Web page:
Gay Rights Jesus is about sex, love, acceptance, and — above all — no judgment (except of course, you can judge someone else’s alleged intolerance). Gay Rights Jesus isn’t bound by your antiquated notions of sexual morality anymore than he’s bound by antiquated dietary rules that maybe involve shellfish . . . or something.

-from “Homosexuality, Morality, and Talladega Nights Theology”
Patheos.com

Irreverent though the quote may be, it tells a certain amount of truth about how we treat religion, adapting it (and Jesus) to fit the moral, ethical, and popular agendas of our society and ourselves.

But it prompts the nasty question of whether or not “commandments” can be adapted, or were intended to be adapted based on the needs of each generation? A blatant example from Judaism are things like cars and microwave ovens that didn’t exist when the Torah was given at Sinai, and they still didn’t exist during the time of Jesus or the later Talmudic period. Once they were invented, someone asked a Rabbi if they could be used on Shabbat, and Rabbinic authority had to consider the Torah and the relevant halakah and render a decision. The commandments regarding Shabbat had to be adapted to fit the needs of the current generation.

But homosexuality wasn’t “invented” recently since the Bible records the prohibition of an Israelite man having sex with another man back in the Torah.

If I were to stop with Judaism, I suppose I could say that the prohibition should remain intact unless some significant evidence is brought forth stating that the Leviticus 18 portion of the Torah was only intended for the ancient Israelites but not modern generations of Jews (but then you have to start asking questions about all of the other forbidden sexual relationships listed in Leviticus 18).

But how many of the Torah prohibitions regarding sex trickle down to Christianity?

In response, it is not enough to point out that Jesus never said anything explicitly about homosexuality or homosexuals. Since he was Jewish, silence cannot easily be filled with a viewpoint that was not common in Judaism in the first century – however much one might go on to insist that Jesus’ views did not always mirror what most people thought.

Jesus taught us to allow love for neighbor and concern for human beings to trump other concerns – even if it leads to healing on the Sabbath or eating sacred bread. Even if it means to breaking other laws, laws which according to the Bible were laid down by God himself.

Dr. James F. McGrath, June 29, 2012
“The Well-Thought-Out Christian Rationale Behind Christian Acceptance of Gays and Lesbians”
Patheos.com

ShabbatDr. McGrath makes the classic Christian assumption that Jesus broke (and therefore invalidated) the commandments regarding the Sabbath (which is highly debatable) and thus, Jesus could have and probably did break other commandments in Judaism including, in this case, those prohibiting homosexual behavior among the Jews.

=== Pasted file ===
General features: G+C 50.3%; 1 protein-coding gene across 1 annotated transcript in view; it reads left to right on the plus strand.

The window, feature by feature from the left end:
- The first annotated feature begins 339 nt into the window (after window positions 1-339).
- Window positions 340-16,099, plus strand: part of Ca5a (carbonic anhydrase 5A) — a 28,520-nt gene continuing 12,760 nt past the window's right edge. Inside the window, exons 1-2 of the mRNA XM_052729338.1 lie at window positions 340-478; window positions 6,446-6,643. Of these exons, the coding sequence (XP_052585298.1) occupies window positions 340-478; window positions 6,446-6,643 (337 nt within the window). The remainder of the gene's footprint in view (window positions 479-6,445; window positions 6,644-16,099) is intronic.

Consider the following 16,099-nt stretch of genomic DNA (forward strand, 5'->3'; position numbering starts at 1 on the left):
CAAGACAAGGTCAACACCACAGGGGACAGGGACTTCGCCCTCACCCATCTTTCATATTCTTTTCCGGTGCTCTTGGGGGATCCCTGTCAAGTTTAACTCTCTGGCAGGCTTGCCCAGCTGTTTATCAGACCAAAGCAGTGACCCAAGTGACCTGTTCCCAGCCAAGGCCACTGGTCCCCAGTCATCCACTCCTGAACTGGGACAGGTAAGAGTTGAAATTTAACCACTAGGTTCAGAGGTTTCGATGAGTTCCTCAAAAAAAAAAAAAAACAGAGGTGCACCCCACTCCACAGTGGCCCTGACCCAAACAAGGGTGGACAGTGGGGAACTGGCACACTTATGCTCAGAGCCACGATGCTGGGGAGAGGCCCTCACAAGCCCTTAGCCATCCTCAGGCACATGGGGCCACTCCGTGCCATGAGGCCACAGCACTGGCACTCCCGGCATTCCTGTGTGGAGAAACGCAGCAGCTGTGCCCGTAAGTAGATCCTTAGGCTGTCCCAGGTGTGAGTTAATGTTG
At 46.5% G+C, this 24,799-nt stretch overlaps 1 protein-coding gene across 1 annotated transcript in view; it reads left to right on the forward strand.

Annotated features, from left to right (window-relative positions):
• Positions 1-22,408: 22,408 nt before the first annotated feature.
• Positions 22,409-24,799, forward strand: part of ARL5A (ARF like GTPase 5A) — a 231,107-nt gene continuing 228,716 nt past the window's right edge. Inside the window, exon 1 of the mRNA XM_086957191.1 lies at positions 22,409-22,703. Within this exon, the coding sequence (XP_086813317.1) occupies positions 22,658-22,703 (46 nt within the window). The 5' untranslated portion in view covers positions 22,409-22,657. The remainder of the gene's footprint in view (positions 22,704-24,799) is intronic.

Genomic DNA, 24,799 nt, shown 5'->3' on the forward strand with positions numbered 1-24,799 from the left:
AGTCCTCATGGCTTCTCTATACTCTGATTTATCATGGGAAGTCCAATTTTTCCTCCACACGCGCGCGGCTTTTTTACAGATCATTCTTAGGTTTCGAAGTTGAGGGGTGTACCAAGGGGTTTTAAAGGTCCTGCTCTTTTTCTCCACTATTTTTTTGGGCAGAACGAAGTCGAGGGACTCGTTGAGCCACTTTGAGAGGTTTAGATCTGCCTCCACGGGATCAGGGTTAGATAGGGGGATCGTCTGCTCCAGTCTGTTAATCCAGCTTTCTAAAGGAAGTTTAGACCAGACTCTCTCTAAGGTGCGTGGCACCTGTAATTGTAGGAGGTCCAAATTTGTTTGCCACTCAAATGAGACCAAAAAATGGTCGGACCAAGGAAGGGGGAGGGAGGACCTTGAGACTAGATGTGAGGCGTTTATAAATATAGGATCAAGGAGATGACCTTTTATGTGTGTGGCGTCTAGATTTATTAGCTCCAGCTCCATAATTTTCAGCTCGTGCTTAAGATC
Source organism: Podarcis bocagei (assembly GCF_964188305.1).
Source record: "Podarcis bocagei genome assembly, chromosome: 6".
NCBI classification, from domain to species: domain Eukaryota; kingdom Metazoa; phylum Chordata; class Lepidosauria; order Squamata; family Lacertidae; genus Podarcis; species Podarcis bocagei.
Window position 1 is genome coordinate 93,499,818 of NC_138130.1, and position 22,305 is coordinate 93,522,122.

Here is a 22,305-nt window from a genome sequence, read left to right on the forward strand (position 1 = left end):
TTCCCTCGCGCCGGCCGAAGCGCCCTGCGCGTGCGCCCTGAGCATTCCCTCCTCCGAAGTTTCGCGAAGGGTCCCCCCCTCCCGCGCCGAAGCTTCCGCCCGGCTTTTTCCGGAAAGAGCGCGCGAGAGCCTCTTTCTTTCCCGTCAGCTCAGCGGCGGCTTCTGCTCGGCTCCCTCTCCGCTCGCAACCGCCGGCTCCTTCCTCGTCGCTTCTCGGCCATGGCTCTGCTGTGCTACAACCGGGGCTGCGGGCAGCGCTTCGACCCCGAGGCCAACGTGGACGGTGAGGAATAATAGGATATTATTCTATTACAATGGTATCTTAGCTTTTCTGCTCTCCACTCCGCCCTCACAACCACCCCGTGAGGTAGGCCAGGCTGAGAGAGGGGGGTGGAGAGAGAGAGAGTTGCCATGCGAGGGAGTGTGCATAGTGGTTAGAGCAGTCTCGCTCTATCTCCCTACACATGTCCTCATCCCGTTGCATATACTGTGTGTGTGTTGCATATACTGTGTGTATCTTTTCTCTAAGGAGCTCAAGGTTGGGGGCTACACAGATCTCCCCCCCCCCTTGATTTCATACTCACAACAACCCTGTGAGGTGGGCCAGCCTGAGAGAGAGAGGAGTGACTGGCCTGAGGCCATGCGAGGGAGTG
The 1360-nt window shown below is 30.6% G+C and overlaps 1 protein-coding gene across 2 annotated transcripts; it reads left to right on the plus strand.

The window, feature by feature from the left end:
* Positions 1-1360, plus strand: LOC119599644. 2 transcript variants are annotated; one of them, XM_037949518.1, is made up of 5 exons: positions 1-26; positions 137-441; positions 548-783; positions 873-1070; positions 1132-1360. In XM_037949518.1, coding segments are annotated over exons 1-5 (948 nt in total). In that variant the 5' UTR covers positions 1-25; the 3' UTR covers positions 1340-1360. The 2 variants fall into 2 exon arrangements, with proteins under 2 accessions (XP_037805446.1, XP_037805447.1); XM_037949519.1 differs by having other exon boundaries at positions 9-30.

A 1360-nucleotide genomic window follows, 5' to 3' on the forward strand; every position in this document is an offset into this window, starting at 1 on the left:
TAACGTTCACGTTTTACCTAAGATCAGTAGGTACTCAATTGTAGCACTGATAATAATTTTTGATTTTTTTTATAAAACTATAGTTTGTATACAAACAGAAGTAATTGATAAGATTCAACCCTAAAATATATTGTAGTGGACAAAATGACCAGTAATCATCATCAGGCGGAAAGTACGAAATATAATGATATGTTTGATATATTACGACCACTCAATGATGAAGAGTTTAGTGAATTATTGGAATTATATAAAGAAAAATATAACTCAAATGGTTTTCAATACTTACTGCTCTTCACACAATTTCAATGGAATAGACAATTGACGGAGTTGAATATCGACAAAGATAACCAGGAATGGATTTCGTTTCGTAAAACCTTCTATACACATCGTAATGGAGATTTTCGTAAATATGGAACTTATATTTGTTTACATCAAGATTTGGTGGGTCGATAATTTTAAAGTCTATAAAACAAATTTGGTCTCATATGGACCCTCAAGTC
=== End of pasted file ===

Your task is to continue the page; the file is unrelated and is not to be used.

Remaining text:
If we follow Dr. McGrath’s line of thinking and assume it is all correct (and since he’s the Clarence L. Goodwin Chair in New Testament Language and Literature at Butler University in Indianapolis, he’s got a lot of “cred” behind him), then we might make a “quick and dirty” conclusion that Jesus not only didn’t have a thing against homosexual behavior among the Jews (and by extension, the later Christians), but he was all for it (Keep in mind that Rabbi David Hartman says, “The Sabbath, therefore, does not force us to choose between a theocentric focus on the world and the dignity and significance of human existence,” so healing on the Shabbat does not particularly constitute breaking the Shabbat).

Actually, I’m not sure I can take Dr. McGrath’s commentary that far (since he doesn’t), but he does say this:

Ancient Israel’s marriage laws reflected those of the time, and the workings of the marriage institution as an element of patriarchal society allowing men to treat women as property so as to ensure that their other property passed to their legitimate heirs. Times have changed, marriage has changed, and none of the conservative Christians I know who are married are involved in anything that mirrors “Biblical marriage” in all its features.

And so of course our thinking about marriage reflects the wider perspective of our time and place. Thinking about marriage among the people of God always has. And as with so many issues, such as women’s equality and slavery, we sometimes advocating the setting aside of practices that can be justified by careful exegesis of certain Biblical passages, on the basis of more fundamental Biblical principles. We pick and choose from both the Bible and our culture based on overarching principles and convictions about the centrality of love, the importance of justice, concern for the poor, and so on.